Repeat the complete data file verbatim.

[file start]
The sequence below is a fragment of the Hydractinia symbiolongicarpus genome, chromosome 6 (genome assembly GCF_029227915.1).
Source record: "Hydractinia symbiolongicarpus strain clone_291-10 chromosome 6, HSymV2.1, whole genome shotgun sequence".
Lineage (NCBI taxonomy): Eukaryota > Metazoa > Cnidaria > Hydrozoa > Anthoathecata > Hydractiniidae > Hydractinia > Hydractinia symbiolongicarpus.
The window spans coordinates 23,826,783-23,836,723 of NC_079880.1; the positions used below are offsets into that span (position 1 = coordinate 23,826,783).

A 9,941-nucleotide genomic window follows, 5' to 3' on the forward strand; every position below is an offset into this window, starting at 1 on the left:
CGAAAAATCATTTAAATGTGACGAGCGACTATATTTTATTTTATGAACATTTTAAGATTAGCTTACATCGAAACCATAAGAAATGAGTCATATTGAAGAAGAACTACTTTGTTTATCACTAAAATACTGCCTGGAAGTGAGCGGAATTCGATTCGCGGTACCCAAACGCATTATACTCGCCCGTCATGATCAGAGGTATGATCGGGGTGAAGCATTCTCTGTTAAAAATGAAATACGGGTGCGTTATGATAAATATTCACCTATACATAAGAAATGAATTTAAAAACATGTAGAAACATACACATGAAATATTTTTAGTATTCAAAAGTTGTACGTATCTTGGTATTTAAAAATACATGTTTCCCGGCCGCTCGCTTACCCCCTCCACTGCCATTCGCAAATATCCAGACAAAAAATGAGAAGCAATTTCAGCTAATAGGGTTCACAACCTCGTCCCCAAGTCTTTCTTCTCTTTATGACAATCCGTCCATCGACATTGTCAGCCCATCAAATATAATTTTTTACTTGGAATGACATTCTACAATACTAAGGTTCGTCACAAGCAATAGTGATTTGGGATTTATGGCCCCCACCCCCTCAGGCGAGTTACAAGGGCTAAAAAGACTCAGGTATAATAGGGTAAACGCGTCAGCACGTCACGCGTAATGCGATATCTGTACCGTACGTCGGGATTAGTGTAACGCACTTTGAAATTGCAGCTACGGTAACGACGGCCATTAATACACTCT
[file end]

The sequence below is a fragment of the Hydractinia symbiolongicarpus genome, chromosome 6 (genome assembly GCF_029227915.1).
Source record: "Hydractinia symbiolongicarpus strain clone_291-10 chromosome 6, HSymV2.1, whole genome shotgun sequence".
Lineage (NCBI taxonomy): Eukaryota > Metazoa > Cnidaria > Hydrozoa > Anthoathecata > Hydractiniidae > Hydractinia > Hydractinia symbiolongicarpus.
The window spans coordinates 23,826,783-23,836,723 of NC_079880.1; the positions used below are offsets into that span (position 1 = coordinate 23,826,783).

A 9,941-nucleotide genomic window follows, 5' to 3' on the forward strand; every position below is an offset into this window, starting at 1 on the left:
CGAAAAATCATTTAAATGTGACGAGCGACTATATTTTATTTTATGAACATTTTAAGATTAGCTTACATCGAAACCATAAGAAATGAGTCATATTGAAGAAGAACTACTTTGTTTATCACTAAAATACTGCCTGGAAGTGAGCGGAATTCGATTCGCGGTACCCAAACGCATTATACTCGCCCGTCATGATCAGAGGTATGATCGGGGTGAAGCATTCTCTGTTAAAAATGAAATACGGGTGCGTTATGATAAATATTCACCTATACATAAGAAATGAATTTAAAAACATGTAGAAACATACACATGAAATATTTTTAGTATTCAAAAGTTGTACGTATCTTGGTATTTAAAAATACATGTTTCCCGGCCGCTCGCTTACCCCCTCCACTGCCATTCGCAAATATCCAGACAAAAAATGAGAAGCAATTTCAGCTAATAGGGTTCACAACCTCGTCCCCAAGTCTTTCTTCTCTTTATGACAATCCGTCCATCGACATTGTCAGCCCATCAAATATAATTTTTTACTTGGAATGACATTCTACAATACTAAGGTTCGTCACAAGCAATAGTGATTTGGGATTTATGGCCCCCACCCCCTCAGGCGAGTTACAAGGGCTAAAAAGACTCAGGTATAATAGGGTAAACGCGTCAGCACGTCACGCGTAATGCGATATCTGTACCGTACGTCGGGATTAGTGTAACGCACTTTGAAATTGCAGCTACGGTAACGACGGCCATTAATACACTCT